A culture unable to see off such monsters must soon cease to be a culture.  A people who put up with this sort of thing must become morally disarmed and self-loathing, some hating themselves as oppressors, others bound to a victim identity or permanent resentment and impotence.  Those who don’t buy into either of these ideas find themselves alienated from a system that does, and they will watch their leaders betray them.  As such, this group comes to realize it has less and less invested in the system with each passing outrage, while all the time those they would look to as their elites sound more and more like their enemies.   Self-hating elites (Progressives), Victims, and Recusers all thus withdraw from any common bonds.

And so, there comes subnomie, not a rejection of society’s norms, but the formation of retreat-communities centered around values no longer held by society at large.  These are not people alienated from society; they have instead withdrawn, or have been driven from, wider society into a smaller one.  Some of these groups exist only on the internet, online communities with message boards, jargon, and a shared identity, but also values held in common.  But these, for the moment are not greatly encompassing.  Most subnomie still takes place in the real world of neighborhoods clustered around “good” schools, where Recusers, and indeed Progressives, try to price out the Victims who would destroy any semblance of education.  The school, not town hall or church, is the center of a community characterized by subnomie.  Acceptable substitutes for the latter two can always be found, or they can be dispensed with if need be, but the school only exists where the Victims aren’t.  Given that what remains of wider society demands a series of increasingly expensive credentials to perpetuate a lifestyle necessary to remain in a subnomie school community, the education process is all-important, lest one end up with the Victims.

Malnomie is what characterizes this group.  Not alienation from society’s values, but rather a perverse expression of them, Malnomie is Critical Theory rendered as a lifestyle.  The Victim’s defining characteristic is his oppression; and so, in the eye of the Progressive, whatever he does to defy the system is on some level an expression of his seeking justice. Having no real values himself, the Progressive admires the criminal proclivities of the Victim underclass.  He embraces the victim’s drugs and promiscuity, at least in spirit, and will excuse, rationalize, and even celebrate felonies on the part of the Victim that the Progressive would be far too timid to contemplate.  Most of a Progressive’s political energy goes into subsidizing the Victim’s lifestyle- paying for his illegitimate children, feeding him, housing him, pretending to educate him, and giving him the occasional make-work government job, although the better-paying of these are reserved for the Progressives themselves.  ALL of the Progressive’s moral legitimacy comes from his advocacy of Victims and Victim dysfunction.  They are bound to each other in total interdependence.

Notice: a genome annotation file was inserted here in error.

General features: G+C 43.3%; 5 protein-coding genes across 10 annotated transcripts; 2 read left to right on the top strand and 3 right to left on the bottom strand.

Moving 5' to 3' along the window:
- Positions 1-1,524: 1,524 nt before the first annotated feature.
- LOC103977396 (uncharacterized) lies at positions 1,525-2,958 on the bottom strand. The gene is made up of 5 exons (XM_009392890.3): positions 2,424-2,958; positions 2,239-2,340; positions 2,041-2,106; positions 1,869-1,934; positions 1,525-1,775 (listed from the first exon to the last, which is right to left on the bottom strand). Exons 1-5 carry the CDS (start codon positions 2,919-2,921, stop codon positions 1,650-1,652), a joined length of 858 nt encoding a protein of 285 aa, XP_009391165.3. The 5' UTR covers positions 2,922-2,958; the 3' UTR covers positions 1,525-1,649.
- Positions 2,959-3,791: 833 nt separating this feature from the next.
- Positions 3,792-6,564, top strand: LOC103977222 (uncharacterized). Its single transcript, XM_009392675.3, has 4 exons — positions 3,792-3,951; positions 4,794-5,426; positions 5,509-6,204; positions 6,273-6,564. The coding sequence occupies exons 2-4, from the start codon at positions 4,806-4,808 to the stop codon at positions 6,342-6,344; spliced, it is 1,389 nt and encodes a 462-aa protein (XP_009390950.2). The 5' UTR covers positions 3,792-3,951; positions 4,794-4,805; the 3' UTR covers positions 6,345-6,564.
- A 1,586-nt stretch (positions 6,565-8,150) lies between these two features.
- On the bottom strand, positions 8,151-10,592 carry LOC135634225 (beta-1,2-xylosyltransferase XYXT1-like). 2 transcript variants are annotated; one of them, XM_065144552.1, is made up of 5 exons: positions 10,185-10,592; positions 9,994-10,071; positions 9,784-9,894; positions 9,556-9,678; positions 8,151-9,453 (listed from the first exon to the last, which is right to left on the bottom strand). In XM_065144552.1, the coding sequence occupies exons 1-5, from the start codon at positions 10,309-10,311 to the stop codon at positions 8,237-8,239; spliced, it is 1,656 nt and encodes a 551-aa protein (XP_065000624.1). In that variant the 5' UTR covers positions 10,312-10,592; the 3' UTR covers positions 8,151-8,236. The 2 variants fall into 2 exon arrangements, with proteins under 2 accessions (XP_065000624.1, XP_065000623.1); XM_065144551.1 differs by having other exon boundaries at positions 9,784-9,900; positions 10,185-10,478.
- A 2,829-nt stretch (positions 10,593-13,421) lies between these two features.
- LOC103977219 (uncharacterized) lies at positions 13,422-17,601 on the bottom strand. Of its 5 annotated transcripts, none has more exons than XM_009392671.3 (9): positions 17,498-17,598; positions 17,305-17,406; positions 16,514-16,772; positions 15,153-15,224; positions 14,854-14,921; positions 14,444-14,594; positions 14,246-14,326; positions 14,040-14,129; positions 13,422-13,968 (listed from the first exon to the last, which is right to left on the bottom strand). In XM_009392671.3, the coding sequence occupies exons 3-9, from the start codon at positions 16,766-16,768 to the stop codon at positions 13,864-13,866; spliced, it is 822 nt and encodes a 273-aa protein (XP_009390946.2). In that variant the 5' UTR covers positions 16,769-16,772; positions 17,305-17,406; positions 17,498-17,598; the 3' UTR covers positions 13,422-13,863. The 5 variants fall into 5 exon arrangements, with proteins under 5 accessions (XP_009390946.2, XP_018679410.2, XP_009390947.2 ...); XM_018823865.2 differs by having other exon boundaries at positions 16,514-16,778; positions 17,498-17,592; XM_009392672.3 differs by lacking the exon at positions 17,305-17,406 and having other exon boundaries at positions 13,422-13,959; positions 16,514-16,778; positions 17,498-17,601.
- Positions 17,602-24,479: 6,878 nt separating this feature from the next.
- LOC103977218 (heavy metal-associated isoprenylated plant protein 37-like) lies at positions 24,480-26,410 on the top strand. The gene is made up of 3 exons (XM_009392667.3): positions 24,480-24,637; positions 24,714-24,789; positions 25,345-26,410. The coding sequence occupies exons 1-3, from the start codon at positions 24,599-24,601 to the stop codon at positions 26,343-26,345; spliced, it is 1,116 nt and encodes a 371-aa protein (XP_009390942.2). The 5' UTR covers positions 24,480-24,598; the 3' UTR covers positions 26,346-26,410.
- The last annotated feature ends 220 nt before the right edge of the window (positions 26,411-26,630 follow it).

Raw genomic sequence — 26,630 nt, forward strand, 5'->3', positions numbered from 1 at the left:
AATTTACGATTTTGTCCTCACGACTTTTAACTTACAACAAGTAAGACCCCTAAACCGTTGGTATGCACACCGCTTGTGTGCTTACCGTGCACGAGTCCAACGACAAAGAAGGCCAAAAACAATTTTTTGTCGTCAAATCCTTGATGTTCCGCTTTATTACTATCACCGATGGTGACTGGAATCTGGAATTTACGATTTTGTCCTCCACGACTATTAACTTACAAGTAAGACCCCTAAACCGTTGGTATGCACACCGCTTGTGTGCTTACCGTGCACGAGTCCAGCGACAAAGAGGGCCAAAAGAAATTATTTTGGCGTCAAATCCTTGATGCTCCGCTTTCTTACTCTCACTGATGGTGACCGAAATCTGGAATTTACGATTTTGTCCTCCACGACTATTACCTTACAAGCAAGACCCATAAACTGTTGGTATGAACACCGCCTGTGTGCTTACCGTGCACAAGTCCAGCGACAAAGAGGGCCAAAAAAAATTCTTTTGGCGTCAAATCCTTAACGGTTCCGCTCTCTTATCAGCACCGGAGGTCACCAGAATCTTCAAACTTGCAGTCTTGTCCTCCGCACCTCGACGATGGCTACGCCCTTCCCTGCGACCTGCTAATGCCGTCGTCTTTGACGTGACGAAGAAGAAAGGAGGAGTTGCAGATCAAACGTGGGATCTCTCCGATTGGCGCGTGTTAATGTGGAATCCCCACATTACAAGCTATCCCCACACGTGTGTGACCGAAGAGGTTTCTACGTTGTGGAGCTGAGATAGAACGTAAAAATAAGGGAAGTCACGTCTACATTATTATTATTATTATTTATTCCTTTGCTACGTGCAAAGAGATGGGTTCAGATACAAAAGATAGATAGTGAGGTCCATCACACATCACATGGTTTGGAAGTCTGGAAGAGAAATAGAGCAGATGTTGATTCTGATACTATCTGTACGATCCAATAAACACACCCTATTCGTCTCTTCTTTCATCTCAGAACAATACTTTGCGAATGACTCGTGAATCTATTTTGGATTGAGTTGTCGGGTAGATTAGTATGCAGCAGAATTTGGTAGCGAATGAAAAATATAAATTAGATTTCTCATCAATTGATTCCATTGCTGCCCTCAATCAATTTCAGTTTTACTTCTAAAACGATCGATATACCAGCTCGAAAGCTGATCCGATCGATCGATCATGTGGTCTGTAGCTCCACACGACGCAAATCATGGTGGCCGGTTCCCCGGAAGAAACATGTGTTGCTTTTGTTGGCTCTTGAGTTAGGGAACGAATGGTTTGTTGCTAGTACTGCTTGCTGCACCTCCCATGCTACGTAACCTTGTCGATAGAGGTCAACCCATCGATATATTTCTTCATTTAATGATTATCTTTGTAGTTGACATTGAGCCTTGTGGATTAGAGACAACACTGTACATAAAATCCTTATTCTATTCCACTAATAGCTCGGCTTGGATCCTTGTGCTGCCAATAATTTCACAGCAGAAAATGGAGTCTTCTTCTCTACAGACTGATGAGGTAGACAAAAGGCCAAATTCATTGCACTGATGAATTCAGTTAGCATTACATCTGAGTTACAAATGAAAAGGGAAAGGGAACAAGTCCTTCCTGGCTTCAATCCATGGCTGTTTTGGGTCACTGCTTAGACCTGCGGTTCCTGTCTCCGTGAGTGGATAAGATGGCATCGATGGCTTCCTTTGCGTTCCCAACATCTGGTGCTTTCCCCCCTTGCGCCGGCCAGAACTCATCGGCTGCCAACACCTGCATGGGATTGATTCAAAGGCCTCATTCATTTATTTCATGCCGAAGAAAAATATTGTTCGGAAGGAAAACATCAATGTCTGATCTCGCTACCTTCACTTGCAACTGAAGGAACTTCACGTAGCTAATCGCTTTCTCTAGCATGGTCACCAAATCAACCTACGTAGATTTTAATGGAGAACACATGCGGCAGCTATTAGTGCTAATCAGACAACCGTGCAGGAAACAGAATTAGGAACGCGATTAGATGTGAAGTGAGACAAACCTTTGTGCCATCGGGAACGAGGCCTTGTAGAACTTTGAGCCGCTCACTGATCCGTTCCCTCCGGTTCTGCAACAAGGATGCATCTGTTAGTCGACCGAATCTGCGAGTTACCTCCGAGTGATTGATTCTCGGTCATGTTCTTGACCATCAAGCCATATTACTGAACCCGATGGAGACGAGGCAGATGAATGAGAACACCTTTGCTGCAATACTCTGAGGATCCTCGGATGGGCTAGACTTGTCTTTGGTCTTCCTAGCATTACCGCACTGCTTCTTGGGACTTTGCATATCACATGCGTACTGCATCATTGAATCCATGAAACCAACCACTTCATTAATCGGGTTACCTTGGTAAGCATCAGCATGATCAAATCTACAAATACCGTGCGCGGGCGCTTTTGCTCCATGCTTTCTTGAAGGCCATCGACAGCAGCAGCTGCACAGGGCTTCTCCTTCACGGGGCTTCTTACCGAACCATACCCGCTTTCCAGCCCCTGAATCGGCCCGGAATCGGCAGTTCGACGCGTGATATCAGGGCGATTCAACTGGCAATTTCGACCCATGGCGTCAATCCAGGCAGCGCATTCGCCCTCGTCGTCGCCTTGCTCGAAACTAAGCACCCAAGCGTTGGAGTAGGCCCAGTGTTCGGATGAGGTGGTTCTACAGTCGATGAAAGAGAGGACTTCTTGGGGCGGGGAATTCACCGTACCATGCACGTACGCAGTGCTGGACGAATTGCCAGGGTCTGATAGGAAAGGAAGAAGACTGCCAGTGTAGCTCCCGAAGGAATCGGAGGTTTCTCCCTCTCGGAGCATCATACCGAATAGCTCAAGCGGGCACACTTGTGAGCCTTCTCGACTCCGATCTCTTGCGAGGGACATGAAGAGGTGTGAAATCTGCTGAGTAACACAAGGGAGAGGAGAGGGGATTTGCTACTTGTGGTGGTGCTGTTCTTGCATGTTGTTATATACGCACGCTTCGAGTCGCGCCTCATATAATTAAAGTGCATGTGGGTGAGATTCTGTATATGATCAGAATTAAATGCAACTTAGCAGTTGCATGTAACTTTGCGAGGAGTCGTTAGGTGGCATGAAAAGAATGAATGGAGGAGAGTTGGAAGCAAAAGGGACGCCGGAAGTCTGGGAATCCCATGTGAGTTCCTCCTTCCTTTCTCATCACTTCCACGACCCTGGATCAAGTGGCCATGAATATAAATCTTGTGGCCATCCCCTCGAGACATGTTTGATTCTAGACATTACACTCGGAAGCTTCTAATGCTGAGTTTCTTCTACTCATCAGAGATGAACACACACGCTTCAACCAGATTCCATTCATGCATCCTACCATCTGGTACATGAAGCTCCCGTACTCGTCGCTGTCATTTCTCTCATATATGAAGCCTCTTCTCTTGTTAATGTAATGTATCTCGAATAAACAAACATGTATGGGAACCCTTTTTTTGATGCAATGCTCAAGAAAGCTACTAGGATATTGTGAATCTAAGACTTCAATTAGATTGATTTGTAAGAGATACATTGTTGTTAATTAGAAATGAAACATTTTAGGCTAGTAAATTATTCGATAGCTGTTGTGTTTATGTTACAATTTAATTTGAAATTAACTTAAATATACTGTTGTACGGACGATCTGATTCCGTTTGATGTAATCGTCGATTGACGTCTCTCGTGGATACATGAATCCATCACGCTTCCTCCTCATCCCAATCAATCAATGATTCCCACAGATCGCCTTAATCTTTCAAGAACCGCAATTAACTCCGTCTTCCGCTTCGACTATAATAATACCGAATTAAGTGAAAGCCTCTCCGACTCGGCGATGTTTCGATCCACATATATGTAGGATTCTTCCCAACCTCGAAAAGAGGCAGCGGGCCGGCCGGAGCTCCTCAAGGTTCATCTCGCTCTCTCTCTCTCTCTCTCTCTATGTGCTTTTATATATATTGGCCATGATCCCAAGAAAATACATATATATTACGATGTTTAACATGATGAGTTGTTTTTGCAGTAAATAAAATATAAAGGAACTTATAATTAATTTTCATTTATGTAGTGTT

Subnomie can only continue so long as malnomie is contained.  This seems to be less and less possible as subnomie school communities are being undone in ever greater numbers by subsidized housing vouchers and uncontrolled immigration, as well as the Progressive tendency to seek further control over schools and what they teach.   As people come to realize that subnomie is a last stand, and that there is nowhere else to run, they will have the choice forced upon them: recreate a stable society with shared values, or slip into a dark age of barbarian raids into suburban latifundae.  How they will respond is the big question, but if history is any guide, there is little chance of peace.